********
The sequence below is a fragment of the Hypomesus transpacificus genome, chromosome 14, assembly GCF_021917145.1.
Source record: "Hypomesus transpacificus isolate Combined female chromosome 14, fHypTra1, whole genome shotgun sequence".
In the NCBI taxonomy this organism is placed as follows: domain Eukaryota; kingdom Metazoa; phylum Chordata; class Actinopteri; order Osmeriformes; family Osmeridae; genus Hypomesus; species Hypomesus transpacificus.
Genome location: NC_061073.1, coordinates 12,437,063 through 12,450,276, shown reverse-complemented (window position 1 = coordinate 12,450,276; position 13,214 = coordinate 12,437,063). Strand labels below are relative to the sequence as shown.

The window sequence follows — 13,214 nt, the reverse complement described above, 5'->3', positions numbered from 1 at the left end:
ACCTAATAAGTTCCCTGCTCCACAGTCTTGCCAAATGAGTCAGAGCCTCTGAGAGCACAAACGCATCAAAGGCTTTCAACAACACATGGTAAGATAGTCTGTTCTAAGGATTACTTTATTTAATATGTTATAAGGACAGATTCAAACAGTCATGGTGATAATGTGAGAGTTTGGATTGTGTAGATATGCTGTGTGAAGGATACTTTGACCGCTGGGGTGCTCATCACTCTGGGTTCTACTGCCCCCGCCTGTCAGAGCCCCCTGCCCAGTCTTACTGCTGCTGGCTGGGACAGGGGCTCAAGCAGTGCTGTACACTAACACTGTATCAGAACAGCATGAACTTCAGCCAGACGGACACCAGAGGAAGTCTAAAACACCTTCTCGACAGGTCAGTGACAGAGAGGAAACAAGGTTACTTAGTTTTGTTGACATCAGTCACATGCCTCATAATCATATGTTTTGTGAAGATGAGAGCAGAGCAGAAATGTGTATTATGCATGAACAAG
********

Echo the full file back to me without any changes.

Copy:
The sequence below is a fragment of the Hypomesus transpacificus genome, chromosome 14, assembly GCF_021917145.1.
Source record: "Hypomesus transpacificus isolate Combined female chromosome 14, fHypTra1, whole genome shotgun sequence".
In the NCBI taxonomy this organism is placed as follows: domain Eukaryota; kingdom Metazoa; phylum Chordata; class Actinopteri; order Osmeriformes; family Osmeridae; genus Hypomesus; species Hypomesus transpacificus.
Genome location: NC_061073.1, coordinates 12,437,063 through 12,450,276, shown reverse-complemented (window position 1 = coordinate 12,450,276; position 13,214 = coordinate 12,437,063). Strand labels below are relative to the sequence as shown.

The window sequence follows — 13,214 nt, the reverse complement described above, 5'->3', positions numbered from 1 at the left end:
ACCTAATAAGTTCCCTGCTCCACAGTCTTGCCAAATGAGTCAGAGCCTCTGAGAGCACAAACGCATCAAAGGCTTTCAACAACACATGGTAAGATAGTCTGTTCTAAGGATTACTTTATTTAATATGTTATAAGGACAGATTCAAACAGTCATGGTGATAATGTGAGAGTTTGGATTGTGTAGATATGCTGTGTGAAGGATACTTTGACCGCTGGGGTGCTCATCACTCTGGGTTCTACTGCCCCCGCCTGTCAGAGCCCCCTGCCCAGTCTTACTGCTGCTGGCTGGGACAGGGGCTCAAGCAGTGCTGTACACTAACACTGTATCAGAACAGCATGAACTTCAGCCAGACGGACACCAGAGGAAGTCTAAAACACCTTCTCGACAGGTCAGTGACAGAGAGGAAACAAGGTTACTTAGTTTTGTTGACATCAGTCACATGCCTCATAATCATATGTTTTGTGAAGATGAGAGCAGAGCAGAAATGTGTATTATGCATGAACAAG